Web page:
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Mononucleosis (cont.)

Medical Treatment

Medical treatment for mononucleosis is generally reserved for those cases in which complications arise.

  • Corticosteroids may be prescribed in rare cases of airway obstruction, hemolytic anemia (an autoimmune process in which red blood cells are destroyed), severe thrombocytopenia (a decrease in platelets, which are clotting components in the blood), and complications involving the heart and nerves.
  • Antibiotics are not used to treat mononucleosis.
  • Admission to a hospital is rarely needed, unless unforeseen complications occur.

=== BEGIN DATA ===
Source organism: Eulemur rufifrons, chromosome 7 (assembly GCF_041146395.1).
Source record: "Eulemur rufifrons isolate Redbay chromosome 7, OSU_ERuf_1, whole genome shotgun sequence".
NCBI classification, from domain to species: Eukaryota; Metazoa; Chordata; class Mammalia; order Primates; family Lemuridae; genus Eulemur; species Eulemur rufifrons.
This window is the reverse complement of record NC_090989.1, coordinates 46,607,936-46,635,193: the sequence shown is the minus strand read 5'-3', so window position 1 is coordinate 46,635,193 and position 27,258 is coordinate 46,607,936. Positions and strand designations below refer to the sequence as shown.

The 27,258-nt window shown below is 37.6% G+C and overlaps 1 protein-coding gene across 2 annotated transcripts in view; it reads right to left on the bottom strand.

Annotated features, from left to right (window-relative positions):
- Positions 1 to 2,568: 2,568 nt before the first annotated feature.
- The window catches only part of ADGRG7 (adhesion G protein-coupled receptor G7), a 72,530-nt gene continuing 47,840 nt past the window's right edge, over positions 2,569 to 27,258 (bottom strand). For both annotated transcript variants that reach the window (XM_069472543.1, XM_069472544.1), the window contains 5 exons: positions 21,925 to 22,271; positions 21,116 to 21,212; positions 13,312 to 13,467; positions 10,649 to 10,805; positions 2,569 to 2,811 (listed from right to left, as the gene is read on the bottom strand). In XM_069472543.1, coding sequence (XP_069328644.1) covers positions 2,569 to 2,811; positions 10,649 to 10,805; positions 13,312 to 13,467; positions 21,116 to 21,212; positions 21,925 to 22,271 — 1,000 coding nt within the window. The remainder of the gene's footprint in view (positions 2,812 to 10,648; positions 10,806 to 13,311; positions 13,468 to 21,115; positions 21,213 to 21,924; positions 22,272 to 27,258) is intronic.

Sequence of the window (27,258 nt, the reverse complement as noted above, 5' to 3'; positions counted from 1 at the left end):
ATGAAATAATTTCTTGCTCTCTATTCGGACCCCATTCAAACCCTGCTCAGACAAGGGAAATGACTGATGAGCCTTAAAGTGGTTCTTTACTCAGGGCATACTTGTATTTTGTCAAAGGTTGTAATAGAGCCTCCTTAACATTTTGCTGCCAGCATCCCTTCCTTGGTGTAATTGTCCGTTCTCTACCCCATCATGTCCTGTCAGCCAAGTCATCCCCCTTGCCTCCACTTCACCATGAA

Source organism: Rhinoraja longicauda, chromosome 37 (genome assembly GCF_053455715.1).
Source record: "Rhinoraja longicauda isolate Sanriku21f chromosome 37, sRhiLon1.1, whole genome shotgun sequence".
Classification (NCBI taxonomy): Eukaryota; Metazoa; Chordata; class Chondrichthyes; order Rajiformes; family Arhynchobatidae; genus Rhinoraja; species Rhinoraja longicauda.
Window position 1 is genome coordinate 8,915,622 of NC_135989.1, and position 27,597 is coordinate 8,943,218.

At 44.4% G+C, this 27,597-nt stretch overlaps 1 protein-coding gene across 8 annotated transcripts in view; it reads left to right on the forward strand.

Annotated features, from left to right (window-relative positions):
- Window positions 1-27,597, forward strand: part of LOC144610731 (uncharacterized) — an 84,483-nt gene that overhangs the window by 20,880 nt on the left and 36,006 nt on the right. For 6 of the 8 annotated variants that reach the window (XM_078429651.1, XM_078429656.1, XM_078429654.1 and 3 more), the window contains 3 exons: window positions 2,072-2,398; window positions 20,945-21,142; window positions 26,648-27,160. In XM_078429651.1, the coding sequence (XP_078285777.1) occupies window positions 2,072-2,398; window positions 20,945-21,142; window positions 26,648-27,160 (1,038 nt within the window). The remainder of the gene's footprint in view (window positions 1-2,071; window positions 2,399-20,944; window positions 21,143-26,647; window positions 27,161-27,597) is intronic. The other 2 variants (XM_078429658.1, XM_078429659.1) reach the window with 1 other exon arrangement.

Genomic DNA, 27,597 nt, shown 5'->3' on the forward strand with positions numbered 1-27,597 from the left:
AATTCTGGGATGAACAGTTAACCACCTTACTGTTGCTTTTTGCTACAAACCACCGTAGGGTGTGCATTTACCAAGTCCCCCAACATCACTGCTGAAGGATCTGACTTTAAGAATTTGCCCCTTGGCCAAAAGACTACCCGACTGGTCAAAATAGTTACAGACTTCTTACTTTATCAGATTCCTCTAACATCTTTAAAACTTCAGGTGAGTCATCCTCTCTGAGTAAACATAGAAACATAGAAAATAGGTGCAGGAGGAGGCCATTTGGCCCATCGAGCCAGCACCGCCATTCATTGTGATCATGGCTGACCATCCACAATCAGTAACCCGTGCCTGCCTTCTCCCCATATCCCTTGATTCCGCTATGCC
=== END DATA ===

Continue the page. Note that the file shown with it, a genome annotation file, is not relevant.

Medically Reviewed by a Doctor on 6/6/2014

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Read What Your Physician is Reading on Medscape

Infectious Mononucleosis »

Infectious mononucleosis was first described by Sprunt and Evans in the Bulletin of the Johns Hopkins Hospital in 1920.

Read More on Medscape Reference »


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